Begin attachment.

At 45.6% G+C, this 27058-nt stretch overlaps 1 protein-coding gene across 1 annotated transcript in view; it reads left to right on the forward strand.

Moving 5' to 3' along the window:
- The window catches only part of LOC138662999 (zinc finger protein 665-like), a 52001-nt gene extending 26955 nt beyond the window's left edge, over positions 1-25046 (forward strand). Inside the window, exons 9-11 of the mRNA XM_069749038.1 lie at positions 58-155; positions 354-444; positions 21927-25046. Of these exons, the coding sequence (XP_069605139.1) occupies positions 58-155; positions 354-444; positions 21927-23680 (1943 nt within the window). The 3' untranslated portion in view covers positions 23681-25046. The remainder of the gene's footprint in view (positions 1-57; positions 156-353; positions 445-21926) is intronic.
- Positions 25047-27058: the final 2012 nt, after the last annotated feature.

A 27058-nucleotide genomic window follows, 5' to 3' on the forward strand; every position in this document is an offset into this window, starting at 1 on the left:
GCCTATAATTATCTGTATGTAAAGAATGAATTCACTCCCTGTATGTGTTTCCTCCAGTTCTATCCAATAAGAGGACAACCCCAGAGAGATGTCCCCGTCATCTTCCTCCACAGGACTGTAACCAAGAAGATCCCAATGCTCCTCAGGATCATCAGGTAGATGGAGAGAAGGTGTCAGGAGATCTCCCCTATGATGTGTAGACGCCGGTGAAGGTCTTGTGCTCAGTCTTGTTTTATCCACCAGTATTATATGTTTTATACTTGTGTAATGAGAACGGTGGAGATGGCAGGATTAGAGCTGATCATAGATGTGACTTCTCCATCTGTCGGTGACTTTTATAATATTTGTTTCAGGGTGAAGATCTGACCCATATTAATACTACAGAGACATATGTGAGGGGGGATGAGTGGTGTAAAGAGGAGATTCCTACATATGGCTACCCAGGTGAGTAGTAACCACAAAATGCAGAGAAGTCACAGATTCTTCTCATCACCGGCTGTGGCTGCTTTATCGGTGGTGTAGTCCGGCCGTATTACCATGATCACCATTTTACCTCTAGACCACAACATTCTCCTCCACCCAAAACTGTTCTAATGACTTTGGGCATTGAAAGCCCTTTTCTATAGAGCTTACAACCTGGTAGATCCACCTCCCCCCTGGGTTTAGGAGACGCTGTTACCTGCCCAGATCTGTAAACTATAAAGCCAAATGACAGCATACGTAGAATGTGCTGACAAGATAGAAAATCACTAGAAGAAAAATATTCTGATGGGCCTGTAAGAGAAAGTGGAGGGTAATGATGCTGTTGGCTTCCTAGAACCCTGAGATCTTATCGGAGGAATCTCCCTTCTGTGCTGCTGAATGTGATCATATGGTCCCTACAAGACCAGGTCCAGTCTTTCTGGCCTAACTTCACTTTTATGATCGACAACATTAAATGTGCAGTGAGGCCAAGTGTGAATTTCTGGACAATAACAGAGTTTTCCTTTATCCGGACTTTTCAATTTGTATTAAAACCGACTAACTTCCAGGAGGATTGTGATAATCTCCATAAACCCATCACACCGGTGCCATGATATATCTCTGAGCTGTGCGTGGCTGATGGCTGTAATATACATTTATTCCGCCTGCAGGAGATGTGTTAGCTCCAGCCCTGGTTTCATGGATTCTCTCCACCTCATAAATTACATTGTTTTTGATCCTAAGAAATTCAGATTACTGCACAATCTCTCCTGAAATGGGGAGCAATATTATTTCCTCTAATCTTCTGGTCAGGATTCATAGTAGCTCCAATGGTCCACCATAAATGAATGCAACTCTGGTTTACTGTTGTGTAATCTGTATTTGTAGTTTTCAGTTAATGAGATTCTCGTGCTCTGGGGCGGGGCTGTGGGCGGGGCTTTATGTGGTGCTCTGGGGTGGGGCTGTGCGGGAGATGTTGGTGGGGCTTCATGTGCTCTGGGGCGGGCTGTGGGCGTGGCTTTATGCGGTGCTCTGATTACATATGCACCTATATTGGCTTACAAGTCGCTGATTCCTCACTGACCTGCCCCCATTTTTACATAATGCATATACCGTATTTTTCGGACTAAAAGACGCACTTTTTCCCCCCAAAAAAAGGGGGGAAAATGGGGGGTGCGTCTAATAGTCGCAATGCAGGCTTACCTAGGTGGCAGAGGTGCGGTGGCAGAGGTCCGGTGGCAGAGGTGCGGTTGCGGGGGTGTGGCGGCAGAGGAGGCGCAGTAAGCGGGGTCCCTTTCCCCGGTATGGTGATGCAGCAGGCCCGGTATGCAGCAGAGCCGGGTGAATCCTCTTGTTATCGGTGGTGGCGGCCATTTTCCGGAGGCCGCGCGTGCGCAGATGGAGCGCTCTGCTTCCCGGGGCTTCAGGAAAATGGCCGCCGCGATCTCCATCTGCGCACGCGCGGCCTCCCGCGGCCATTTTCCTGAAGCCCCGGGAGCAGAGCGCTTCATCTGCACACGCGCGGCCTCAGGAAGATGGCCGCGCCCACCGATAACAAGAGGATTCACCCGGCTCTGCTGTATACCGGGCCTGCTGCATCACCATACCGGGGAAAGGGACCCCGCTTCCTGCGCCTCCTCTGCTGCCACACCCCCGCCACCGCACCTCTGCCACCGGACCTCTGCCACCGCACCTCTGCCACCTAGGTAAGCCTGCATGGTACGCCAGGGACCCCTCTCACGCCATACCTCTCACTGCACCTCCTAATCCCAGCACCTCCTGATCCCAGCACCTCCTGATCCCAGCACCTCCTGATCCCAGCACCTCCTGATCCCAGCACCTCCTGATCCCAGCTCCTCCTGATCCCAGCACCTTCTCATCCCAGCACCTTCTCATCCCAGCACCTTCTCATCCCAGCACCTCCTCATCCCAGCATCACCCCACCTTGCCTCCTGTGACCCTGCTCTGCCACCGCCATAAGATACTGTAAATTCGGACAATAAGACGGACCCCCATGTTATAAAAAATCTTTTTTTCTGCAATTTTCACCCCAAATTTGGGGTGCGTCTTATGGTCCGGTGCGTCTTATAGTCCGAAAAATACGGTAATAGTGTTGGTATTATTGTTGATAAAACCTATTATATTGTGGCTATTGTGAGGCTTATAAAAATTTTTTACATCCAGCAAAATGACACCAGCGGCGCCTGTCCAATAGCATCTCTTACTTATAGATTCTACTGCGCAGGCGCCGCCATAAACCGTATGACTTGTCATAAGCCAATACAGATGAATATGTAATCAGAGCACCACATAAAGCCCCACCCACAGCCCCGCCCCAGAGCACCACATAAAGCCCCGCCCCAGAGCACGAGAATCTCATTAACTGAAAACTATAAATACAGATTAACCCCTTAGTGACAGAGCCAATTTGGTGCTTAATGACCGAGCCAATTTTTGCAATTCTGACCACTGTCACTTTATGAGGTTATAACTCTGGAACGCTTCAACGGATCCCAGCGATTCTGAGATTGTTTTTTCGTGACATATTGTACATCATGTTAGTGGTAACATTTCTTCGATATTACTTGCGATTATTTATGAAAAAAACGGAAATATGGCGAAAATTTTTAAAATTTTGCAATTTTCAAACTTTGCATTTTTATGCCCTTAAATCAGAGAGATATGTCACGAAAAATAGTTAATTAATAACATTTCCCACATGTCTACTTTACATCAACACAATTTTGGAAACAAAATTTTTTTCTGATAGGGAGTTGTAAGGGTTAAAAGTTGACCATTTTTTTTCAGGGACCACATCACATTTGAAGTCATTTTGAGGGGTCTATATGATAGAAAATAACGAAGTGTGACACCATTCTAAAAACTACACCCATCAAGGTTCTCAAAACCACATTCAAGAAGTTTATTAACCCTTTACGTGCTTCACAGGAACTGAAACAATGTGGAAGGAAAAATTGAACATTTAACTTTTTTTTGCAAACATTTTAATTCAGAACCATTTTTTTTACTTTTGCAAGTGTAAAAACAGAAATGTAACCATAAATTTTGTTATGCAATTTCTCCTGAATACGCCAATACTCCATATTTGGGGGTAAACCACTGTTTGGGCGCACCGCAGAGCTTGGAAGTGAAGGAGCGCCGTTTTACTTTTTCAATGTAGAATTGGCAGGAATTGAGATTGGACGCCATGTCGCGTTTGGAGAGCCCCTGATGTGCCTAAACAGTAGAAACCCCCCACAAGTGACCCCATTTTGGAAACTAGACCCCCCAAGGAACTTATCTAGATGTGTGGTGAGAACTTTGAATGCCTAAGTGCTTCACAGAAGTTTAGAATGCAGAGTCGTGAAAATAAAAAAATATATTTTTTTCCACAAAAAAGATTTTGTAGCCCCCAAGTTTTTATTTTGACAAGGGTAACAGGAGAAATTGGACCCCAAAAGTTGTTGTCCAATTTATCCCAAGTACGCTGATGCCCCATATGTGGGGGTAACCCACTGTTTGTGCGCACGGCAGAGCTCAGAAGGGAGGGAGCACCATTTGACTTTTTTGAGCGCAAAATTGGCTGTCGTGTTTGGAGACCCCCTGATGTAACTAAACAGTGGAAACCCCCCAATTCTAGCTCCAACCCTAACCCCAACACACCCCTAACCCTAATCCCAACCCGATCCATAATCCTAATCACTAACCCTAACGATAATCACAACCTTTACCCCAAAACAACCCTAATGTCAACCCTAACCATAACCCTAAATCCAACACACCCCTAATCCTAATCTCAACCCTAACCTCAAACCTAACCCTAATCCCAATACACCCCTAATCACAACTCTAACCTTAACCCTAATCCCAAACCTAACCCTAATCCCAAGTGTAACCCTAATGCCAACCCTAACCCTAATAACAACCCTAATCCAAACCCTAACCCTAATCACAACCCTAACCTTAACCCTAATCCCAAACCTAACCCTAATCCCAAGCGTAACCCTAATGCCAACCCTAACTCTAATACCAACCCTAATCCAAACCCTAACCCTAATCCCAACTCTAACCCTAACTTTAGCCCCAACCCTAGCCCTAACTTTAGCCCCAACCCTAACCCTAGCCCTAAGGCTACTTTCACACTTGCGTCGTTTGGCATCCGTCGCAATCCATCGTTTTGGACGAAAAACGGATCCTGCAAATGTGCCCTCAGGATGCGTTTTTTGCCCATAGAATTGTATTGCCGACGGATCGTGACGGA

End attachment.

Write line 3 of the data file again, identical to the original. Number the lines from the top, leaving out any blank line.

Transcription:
- The window catches only part of LOC138662999 (zinc finger protein 665-like), a 52001-nt gene extending 26955 nt beyond the window's left edge, over positions 1-25046 (forward strand). Inside the window, exons 9-11 of the mRNA XM_069749038.1 lie at positions 58-155; positions 354-444; positions 21927-25046. Of these exons, the coding sequence (XP_069605139.1) occupies positions 58-155; positions 354-444; positions 21927-23680 (1943 nt within the window). The 3' untranslated portion in view covers positions 23681-25046. The remainder of the gene's footprint in view (positions 1-57; positions 156-353; positions 445-21926) is intronic.